Enter Now for the Teen Poetry Contest at the Arkansas Literary Festival (2019)
Our annual Teen Poetry Contest has been a part of the Arkansas Literary Festival for years. Anyone who has seen the contest can tell you that watching the young writers present their work is memorable. The creativity, courage, and talent on display never fail to make an impression on the audience.
What to expect when you enter
All the teens gather at Main Library to perform their poems, whether the poems are traditional written pieces or part of the special genre called “Spoken Word.” This year, there’s even a third category for poetry that is combined with visual art of some kind, and for that category, the artists won’t have to read their works aloud.
Poetry gives teens the chance to use pure imagination without any limits. Healthy creative events like this one also offer teens a no-judgment zone that is hard to find in today’s world. Teens need to learn to affirm themselves and others, and groups that encourage self-expression and positive community can be vital, especially for those teens who are secretly writing in their journals at night and would love to find kindred spirits.
For complete guidelines and categories, see teen poetry contest instructions on our website.
Previous teen poets had fun sharing work with other creative teens
Though the contest is a fun aspect of the event and is judged by professionals, the focus of the staff and participants is more on sharing an artistic experience and celebrating creativity.
Some of our teen participants from previous contests recently commented on why they have enjoyed the experience.
“I love participating in the poetry contest because it gives me an opportunity to interact with other poets and hear what they have written,” said Hannah Burrus. “It also gives me inspiration for my own poetry.”
Jamee McAdoo also enjoys the group creativity that surrounds the event. “Contests like these are so fun because you meet other young poets from all over the state you wouldn’t have met anywhere else.”
Katherine O’Bryan, CALS Programmer and a poet herself, is coordinating the event this year. She is passionate about the benefits of poetry for teens and hopes to attract as many as possible to submit their poetry and have fun.
Writing helps teens develop imagination, process emotions
“I want to bring in as many people as possible. Poetry is such a wide subject! Anyone can do this,” O’Bryan said. “Different kinds of poetry don’t have to rhyme or have any rules. Some kinds of poetry may mix art and words. Anyone can find a kind that feels right for them.”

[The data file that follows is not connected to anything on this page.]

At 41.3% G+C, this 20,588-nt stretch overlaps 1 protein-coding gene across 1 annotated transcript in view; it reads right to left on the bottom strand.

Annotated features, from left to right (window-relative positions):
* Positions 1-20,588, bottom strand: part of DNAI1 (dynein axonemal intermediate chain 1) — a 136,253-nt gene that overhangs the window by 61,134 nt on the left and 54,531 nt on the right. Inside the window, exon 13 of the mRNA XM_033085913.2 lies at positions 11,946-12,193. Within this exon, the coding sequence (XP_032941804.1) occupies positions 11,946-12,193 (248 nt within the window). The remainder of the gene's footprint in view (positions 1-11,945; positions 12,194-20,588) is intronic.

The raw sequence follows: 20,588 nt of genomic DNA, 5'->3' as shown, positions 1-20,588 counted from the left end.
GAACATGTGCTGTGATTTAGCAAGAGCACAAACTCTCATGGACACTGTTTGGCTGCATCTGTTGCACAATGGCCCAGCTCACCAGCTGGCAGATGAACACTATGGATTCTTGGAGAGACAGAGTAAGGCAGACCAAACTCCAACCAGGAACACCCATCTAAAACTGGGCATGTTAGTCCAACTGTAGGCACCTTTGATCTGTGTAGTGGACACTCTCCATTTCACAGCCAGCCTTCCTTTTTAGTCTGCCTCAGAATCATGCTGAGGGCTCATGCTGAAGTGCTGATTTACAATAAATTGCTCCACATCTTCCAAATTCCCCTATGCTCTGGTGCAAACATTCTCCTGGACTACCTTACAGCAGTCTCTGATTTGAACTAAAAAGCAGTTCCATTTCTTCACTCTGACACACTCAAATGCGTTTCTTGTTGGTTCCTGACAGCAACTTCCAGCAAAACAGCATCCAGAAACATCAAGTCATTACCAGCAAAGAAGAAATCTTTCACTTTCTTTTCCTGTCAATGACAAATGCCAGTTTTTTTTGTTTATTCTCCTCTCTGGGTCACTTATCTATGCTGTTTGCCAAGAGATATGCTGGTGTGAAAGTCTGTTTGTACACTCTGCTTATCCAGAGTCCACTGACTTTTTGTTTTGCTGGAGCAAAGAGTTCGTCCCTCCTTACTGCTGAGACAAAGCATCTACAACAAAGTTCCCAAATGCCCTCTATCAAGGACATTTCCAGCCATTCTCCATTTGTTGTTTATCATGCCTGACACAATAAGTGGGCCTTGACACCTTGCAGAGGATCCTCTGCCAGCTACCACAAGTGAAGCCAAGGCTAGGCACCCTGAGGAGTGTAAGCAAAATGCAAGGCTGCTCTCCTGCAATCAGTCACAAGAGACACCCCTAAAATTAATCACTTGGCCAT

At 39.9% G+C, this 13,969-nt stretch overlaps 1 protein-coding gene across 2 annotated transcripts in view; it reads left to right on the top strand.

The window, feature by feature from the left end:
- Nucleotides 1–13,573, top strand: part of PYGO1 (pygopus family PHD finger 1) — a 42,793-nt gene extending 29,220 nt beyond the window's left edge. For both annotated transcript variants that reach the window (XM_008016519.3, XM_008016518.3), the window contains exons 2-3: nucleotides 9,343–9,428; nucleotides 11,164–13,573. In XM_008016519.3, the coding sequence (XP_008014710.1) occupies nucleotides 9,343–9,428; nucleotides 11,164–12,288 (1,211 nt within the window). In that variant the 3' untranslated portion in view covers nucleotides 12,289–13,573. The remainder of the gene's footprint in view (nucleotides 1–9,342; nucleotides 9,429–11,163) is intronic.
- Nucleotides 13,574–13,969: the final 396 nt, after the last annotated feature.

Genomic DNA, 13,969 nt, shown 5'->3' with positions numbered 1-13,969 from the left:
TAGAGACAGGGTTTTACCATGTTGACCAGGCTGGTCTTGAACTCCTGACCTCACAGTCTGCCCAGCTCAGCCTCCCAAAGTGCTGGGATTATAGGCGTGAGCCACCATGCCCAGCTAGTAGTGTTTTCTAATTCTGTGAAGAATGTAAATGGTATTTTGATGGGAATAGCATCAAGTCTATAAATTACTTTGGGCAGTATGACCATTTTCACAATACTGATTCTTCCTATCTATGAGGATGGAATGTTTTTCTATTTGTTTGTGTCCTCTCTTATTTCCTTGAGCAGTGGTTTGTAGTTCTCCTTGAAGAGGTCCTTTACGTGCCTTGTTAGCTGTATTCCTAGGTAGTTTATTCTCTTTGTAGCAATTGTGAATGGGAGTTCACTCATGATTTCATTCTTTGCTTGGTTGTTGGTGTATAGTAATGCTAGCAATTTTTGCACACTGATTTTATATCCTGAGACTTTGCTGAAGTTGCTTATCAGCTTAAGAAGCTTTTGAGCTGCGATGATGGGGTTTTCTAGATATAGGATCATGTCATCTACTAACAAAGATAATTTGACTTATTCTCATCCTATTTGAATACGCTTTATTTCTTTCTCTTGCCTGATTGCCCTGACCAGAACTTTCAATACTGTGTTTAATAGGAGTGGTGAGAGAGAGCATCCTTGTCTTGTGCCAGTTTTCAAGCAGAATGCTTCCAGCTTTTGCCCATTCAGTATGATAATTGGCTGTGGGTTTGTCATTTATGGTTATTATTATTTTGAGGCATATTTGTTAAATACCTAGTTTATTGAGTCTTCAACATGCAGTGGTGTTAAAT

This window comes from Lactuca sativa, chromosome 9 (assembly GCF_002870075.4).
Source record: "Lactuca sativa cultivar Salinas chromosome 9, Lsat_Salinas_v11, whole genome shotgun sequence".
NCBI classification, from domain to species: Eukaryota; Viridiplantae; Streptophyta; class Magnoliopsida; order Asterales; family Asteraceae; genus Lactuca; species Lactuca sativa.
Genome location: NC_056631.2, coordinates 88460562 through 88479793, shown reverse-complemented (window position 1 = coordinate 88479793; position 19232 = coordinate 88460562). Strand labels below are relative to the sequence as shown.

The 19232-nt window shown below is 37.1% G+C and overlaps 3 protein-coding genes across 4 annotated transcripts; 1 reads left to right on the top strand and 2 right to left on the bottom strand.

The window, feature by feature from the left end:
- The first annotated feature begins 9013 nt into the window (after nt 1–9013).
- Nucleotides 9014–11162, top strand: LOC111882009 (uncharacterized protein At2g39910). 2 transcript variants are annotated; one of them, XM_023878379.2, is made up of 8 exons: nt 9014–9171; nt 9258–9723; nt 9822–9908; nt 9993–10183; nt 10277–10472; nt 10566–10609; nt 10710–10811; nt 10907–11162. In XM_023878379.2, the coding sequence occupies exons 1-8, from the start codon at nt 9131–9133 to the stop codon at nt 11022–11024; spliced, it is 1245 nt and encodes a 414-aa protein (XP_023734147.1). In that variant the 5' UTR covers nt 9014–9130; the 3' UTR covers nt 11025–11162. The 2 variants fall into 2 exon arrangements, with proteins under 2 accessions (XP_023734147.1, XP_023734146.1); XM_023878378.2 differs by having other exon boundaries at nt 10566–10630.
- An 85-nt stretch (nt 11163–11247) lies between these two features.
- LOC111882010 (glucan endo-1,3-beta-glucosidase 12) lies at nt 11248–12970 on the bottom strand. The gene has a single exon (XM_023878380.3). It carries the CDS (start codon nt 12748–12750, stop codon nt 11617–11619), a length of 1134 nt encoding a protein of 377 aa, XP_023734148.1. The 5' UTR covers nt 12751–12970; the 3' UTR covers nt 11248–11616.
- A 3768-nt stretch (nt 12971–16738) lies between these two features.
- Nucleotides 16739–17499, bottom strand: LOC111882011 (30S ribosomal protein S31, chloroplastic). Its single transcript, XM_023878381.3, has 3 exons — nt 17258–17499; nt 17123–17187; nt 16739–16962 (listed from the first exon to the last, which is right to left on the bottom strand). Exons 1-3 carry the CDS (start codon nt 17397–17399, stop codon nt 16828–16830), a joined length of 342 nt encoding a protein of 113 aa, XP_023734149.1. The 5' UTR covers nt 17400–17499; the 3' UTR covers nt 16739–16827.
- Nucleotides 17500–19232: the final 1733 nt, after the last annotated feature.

O’Bryan thinks that poetry fulfills a crucial developmental role for teens. “Writing helps teenagers work through feelings,” she said. “Things happen to teens, and sometimes those things aren’t good, and sometimes they’re just parts of life that are harder to process. Writing gives them license to think about what happened, and some choice about how they will remember it, whether the event is positive or negative. They get to ask ‘what am I feeling and why, and is it ok?’”
Brooke Elliott, another teen participant who first entered as an 8th grader, agrees. “I think writing is the perfect outlet for teenagers. It’s an emotional release and it creates something new and valuable.”
Teens benefit from an event where they know that every perspective is heard with attention and respect.
Self-expression in a positive, inclusive setting
“Poetry is important because young people have so many ways to express themselves today, but poetry is a way for them to say something that they know will be heard,” O’Bryan said. “If you have something to say, this is your chance.”
That chance for self-expression is why Norel McAdoo enjoys poetry events. “I love to write so I can share my stories with the world,” he said.
Branches around the library system will be offering events where beginning or experienced teen poets can experiment and write with the guidance and help of a moderator. But teen poets are also welcome to submit directly to the contest, if they can’t attend a branch event.
To submit, email email@example.com by Monday, April 15 at 6:00 p.m. Please remember when submitting by email that all entries must have a signed entry form from a parent or guardian, is the student is a minor.
All entries will be considered for inclusion in the live contest to be held at the Arkansas Literary Festival on Saturday, April 27. This year’s setting, the new Nexus Nook coffee shop at Main Library, will be a hip and relaxed venue for the readings and performances.
Poetry can also be submitted in person or by snail mail, by any writer age 12 to 19, with a signed form from parents for minors.
In person: Main Library, fourth floor, circulation desk, or at any branch library. All entries must include an entry form.
By mail: Katherine O’Bryan c/o Level 4, 100 Rock Street, Little Rock, AR 72201. All entries must include an entry form.
For more, see complete guidelines here.